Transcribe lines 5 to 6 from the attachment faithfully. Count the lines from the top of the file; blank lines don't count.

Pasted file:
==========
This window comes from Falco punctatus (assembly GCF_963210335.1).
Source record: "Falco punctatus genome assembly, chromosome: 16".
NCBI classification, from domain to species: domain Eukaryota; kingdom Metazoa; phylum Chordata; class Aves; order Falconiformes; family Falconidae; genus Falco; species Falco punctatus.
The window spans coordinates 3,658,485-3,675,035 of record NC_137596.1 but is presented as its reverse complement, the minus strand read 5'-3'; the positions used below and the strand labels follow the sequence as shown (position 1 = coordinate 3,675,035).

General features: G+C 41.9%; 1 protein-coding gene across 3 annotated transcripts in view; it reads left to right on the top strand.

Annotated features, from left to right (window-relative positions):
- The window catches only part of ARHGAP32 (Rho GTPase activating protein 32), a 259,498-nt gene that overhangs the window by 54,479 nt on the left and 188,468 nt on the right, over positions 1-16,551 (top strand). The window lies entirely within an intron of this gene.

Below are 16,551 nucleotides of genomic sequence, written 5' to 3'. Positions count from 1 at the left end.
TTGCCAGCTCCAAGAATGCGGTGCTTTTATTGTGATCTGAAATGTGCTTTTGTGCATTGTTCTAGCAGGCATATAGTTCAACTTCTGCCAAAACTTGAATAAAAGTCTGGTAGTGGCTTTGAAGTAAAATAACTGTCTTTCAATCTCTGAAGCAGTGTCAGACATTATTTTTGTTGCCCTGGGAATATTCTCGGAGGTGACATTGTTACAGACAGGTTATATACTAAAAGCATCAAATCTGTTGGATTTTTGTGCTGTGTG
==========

General features: G+C 41.9%; 1 protein-coding gene across 3 annotated transcripts in view; it reads left to right on the top strand.

Annotated features, from left to right (window-relative positions):